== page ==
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Looking at this from a cost per mile standpoint. If $3.50 could get you 12 or so miles it would work out to be $0.29/mile plus an hour of your time. if one gets 40-45 mpg gas in HEV mode and if gas is $6.00/gallon the cost is around $0.13 to $0.15 per mile. Really doesn’t make economic sense to top up at $3.50 per hour until gas is more than $11.60/gallon assuming 40 mpg (gets worse if mpg is higher).
 

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Looking at this from a cost per mile standpoint. If $3.50 could get you 12 or so miles it would work out to be $0.29/mile plus an hour of your time. if one gets 40-45 mpg gas in HEV mode and if gas is $6.00/gallon the cost is around $0.13 to $0.15 per mile. Really doesn’t make economic sense to top up at $3.50 per hour until gas is more than $11.60/gallon assuming 40 mpg (gets worse if mpg is higher).
You are correct. This is a way for the charging station to make money.
It costs me a fraction of that to charge at home and it's definitely cost effective.
 

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Looking at this from a cost per mile standpoint. If $3.50 could get you 12 or so miles it would work out to be $0.29/mile plus an hour of your time. if one gets 40-45 mpg gas in HEV mode and if gas is $6.00/gallon the cost is around $0.13 to $0.15 per mile. Really doesn’t make economic sense to top up at $3.50 per hour until gas is more than $11.60/gallon assuming 40 mpg (gets worse if mpg is higher).
Yes, $3.50 seems really high.
 

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I agree with all the previous by PHEV owners.

I'm quite happy with my 2019 PHEV Niro and am averaging 125 MPGe with it. Since 95% of its miles are in the city, it can take 6 months or more to use a tank of gas & I get concerned that the gas may deteriorate to the point of it not being "good" for the engine. Maybe that is a fallacy. But at times I think perhaps I should have gotten the EV although given the fact that I only drive 6000 - 8000 miles / year, the cost per mile of the EV would be significantly more than the PHEV. As Vangone correctly stated, the cost of the PHEV is almost the same as the HEV if one qualifies for the Fed Tax Credit which makes purchasing the HEV a losing proposition unless one drives over 100 miles daily.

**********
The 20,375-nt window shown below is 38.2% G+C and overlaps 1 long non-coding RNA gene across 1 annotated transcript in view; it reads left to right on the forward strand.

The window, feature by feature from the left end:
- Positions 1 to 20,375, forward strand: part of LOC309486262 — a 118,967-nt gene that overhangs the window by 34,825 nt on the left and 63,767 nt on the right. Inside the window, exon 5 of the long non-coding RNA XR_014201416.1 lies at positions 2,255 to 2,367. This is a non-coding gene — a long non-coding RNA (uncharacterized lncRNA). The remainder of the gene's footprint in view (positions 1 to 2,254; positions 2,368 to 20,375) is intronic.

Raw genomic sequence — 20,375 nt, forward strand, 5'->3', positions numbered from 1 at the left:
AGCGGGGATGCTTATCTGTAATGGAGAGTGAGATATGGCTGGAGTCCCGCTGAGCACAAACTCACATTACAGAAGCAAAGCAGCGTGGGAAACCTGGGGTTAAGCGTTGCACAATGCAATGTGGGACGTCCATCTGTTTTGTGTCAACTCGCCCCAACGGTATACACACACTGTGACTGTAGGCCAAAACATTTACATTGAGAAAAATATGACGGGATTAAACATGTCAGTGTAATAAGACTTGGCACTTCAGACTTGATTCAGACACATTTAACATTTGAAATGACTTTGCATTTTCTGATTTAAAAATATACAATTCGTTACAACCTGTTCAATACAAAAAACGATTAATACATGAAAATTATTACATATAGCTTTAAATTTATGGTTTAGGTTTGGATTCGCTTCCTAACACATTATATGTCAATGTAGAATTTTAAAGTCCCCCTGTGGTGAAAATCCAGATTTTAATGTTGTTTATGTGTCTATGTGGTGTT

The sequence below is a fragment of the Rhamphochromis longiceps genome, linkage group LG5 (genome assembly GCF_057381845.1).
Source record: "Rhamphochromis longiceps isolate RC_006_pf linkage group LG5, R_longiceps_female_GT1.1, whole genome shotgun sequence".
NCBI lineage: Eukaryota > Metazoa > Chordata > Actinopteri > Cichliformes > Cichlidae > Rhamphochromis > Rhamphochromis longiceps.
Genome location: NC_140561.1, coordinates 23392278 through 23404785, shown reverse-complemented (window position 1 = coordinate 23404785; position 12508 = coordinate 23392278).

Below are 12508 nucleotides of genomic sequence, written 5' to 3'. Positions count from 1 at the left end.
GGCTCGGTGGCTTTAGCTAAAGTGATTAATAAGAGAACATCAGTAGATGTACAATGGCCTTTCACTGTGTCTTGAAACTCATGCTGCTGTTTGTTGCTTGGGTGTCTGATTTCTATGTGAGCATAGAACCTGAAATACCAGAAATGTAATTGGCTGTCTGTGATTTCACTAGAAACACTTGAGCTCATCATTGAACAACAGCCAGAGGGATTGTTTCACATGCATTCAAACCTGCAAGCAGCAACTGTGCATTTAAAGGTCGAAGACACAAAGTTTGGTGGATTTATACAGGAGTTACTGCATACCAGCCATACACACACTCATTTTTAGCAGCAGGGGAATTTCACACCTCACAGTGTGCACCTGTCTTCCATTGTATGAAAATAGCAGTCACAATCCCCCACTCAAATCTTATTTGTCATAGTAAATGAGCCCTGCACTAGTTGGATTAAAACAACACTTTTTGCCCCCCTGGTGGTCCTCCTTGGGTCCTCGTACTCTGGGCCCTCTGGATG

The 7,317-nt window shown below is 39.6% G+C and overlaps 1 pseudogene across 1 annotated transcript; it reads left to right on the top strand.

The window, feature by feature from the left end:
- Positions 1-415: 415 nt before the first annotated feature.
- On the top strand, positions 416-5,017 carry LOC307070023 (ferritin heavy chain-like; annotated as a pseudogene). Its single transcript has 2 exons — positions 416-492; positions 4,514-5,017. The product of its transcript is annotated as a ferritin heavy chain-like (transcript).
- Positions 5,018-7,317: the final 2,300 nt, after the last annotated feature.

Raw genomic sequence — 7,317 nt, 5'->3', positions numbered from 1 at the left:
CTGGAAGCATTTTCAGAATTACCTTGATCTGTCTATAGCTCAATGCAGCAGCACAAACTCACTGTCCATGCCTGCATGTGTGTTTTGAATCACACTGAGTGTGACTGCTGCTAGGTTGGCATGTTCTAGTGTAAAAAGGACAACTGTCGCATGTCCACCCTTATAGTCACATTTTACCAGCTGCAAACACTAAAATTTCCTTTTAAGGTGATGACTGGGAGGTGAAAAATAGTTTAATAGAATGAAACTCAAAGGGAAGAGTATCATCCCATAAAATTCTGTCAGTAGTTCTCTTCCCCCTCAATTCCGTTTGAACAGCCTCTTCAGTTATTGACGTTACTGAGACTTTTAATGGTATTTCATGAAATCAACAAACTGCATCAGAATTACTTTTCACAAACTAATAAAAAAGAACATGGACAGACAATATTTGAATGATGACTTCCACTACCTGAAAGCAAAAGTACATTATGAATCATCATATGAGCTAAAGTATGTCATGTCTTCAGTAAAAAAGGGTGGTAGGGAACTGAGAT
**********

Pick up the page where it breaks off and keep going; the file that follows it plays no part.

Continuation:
Long answer -- yes, I'd buy buy a PHEV again -- but I would take a hard look and long test drive in the Ford Escape & Mitsubishi Outlander PHEVs before deciding on another Niro PHEV. Not because I don't like my Niro. Rather my wife doesn't like it as much because of all the tech (bells & whistles literally) and because the new Escape & Outlander both have a longer EV range than the Niro.

Wishing you well in the complicated car purchasing decision...
 
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I agree with all the previous by PHEV owners.

I'm quite happy with my 2019 PHEV Niro and am averaging 125 MPGe with it. Since 95% of its miles are in the city, it can take 6 months or more to use a tank of gas & I get concerned that the gas may deteriorate to the point of it not being "good" for the engine. Maybe that is a fallacy. But at times I think perhaps I should have gotten the EV although given the fact that I only drive 6000 - 8000 miles / year, the cost per mile of the EV would be significantly more than the PHEV. As Vangone correctly stated, the cost of the PHEV is almost the same as the HEV if one qualifies for the Fed Tax Credit which makes purchasing the HEV a losing proposition unless one drives over 100 miles daily.

Long answer -- yes, I'd buy buy a PHEV again -- but I would take a hard look and long test drive in the Ford Escape & Mitsubishi Outlander PHEVs before deciding on another Niro PHEV. Not because I don't like my Niro. Rather my wife doesn't like it as much because of all the tech (bells & whistles literally) and because the new Escape & Outlander both have a longer EV range than the Niro.

Wishing you well in the complicated car purchasing decision...